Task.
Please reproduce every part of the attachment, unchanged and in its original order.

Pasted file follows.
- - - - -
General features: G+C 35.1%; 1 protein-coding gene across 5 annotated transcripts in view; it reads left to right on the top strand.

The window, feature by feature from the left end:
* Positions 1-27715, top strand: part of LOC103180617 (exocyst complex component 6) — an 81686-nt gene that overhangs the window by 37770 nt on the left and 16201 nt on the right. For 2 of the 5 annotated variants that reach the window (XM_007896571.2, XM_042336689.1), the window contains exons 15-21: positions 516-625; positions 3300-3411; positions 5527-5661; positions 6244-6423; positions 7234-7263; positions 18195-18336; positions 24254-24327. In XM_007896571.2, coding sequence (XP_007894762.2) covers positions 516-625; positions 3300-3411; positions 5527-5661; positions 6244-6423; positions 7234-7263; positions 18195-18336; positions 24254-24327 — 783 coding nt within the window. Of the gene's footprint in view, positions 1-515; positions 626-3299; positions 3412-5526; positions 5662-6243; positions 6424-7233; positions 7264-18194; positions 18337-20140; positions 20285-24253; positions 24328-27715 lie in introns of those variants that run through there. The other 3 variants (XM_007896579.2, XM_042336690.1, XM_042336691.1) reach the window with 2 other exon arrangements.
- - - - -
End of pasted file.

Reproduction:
General features: G+C 35.1%; 1 protein-coding gene across 5 annotated transcripts in view; it reads left to right on the top strand.

The window, feature by feature from the left end:
* Positions 1-27715, top strand: part of LOC103180617 (exocyst complex component 6) — an 81686-nt gene that overhangs the window by 37770 nt on the left and 16201 nt on the right. For 2 of the 5 annotated variants that reach the window (XM_007896571.2, XM_042336689.1), the window contains exons 15-21: positions 516-625; positions 3300-3411; positions 5527-5661; positions 6244-6423; positions 7234-7263; positions 18195-18336; positions 24254-24327. In XM_007896571.2, coding sequence (XP_007894762.2) covers positions 516-625; positions 3300-3411; positions 5527-5661; positions 6244-6423; positions 7234-7263; positions 18195-18336; positions 24254-24327 — 783 coding nt within the window. Of the gene's footprint in view, positions 1-515; positions 626-3299; positions 3412-5526; positions 5662-6243; positions 6424-7233; positions 7264-18194; positions 18337-20140; positions 20285-24253; positions 24328-27715 lie in introns of those variants that run through there. The other 3 variants (XM_007896579.2, XM_042336690.1, XM_042336691.1) reach the window with 2 other exon arrangements.